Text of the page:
Nichola Mallon has said she is recommending approval for the long-awaited redevelopment of Casement Park.
The infrastructure minister she had "carefully considered" all of the representations and it had been a "complex application".
Some west Belfast residents have consistently objected to the scale of the development of the GAA stadium.
Ms Mallon said she was aware of more than 1,000 objections to the most recent planning application.
She said she had "carefully weighed" the concerns of residents against "everything else" the stadium's construction could bring to the area.
"When you have an application of this size and when you have a stadium being constructed within a residential area, there will of course be many concerns," she said.
"There are a number of conditions on the application to try and address resident concerns."
Today I have announced that I am recommending Casement for approval. I believe this landmark stadium will be transformational in sporting, social & economic terms for Ulster & our island. pic.twitter.com/OCkWBgbav8— Nichola Mallon (@NicholaMallon) October 13, 2020
The minister said it would transform Gaelic games and the economy of west Belfast.
"I believe it will be truly transformational in sporting terms and economic terms for the whole of Ulster," she said.
Casement Park Stadium development project board chairman, Tom Daly, said the project would "bring with it many direct and indirect jobs along with increased revenues for local businesses and the regeneration of the area".
Ulster GAA said 95% of those who took part in the 32-week-community consultation said they were in favour of the new design.
Ulster GAA chief executive Brian McAvoy thanked members and the wider GAA community for their "patience and continued support throughout this journey".
"The redeveloped Casement Park will bring positive local community benefits and we will work hard to be a good neighbour for all those who live in the locality," he said.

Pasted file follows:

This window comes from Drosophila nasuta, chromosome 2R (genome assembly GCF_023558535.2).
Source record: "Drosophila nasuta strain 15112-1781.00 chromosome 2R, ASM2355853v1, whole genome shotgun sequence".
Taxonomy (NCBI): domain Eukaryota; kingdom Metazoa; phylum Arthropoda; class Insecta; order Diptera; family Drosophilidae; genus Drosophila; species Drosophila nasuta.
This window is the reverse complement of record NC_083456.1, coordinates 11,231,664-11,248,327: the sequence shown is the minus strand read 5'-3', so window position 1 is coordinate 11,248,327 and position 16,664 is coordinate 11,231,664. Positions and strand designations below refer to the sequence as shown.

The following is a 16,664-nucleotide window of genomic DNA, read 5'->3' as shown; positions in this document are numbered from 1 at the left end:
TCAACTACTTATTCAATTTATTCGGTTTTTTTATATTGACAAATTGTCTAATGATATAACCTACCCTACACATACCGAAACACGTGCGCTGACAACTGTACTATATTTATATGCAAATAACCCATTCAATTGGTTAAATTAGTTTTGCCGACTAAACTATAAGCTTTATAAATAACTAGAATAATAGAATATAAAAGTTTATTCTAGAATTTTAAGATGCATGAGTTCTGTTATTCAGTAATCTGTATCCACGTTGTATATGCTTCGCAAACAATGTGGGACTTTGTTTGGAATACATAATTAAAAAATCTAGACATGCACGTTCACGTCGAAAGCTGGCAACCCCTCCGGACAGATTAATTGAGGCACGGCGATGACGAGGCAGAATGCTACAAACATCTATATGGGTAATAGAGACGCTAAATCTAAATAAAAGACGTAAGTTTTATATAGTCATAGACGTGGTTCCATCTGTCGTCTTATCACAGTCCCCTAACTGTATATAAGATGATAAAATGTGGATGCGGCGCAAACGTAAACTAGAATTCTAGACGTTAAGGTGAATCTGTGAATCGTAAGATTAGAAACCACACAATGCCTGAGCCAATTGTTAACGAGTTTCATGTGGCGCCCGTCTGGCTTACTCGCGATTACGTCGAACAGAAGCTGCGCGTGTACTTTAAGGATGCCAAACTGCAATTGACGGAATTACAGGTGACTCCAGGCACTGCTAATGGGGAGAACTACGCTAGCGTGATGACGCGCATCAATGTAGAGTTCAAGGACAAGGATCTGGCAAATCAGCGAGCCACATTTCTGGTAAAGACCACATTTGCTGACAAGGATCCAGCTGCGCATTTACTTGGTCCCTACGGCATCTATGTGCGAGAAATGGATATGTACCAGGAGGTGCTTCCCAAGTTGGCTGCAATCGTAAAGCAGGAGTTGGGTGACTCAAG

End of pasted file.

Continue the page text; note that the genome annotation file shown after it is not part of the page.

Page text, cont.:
Analysis: A big step forward
By Mark Simpson, BBC News NI
The proposed new stadium will be the biggest in Belfast.
With room for more than 34,000 spectators, its capacity is almost double the size of Windsor Park and the Kingspan Stadium.
The project has been in the pipeline for more than a decade and it is still not guaranteed.
There could yet be a legal challenge. Some local residents claim the proposed new stadium is simply too big for a heavily populated area.
There are also questions about exactly how the multi-million pound project is going to be funded.
But as things stand, the chances of the new Casement Park finally being built are now high.
The initial cost of the new Gaelic Athletic Association (GAA) stadium was estimated at £77m.
In March 2019, the Department for Communities (DfC) said the sharp rise in cost meant it could not give the go-ahead, even with planning permission, because of a lack of a minister at Stormont.
In January 2020, the GAA said planning authorities had indicated they were "hopeful" the process could come to an end, possibly by early April 2020.
On Tuesday, Deputy First Minister Michelle O'Neill welcomed Ms Mallon's decision, saying it was a "great result".
First Minister Arlene Foster said she hoped to see her native county of Fermanagh in an Ulster final at the new Casement Park.
Responding to a question in the assembly, the DUP leader said she looked forward to receiving a invitation.
The initial proposals for the redevelopment of the stadium collapsed in 2014 under a legal challenge brought by a group of residents.
A fresh planning application was submitted in February 2017.
The new stadium has a proposed capacity of 34,186 - down from the GAA's original plan of 38,000.
The GAA said height, scale and capacity were all reduced from the previous design and that it was aiming to work within the original budget of £76m.
The infrastructure minister's decision follows a change in the law which clarifies when a minister can make an autonomous decision rather than having to seek wider executive approval.
The legislation was changed after a court ruling on the Arc21 incinerator project in 2018, which meant every major planning decision would have to come to the executive.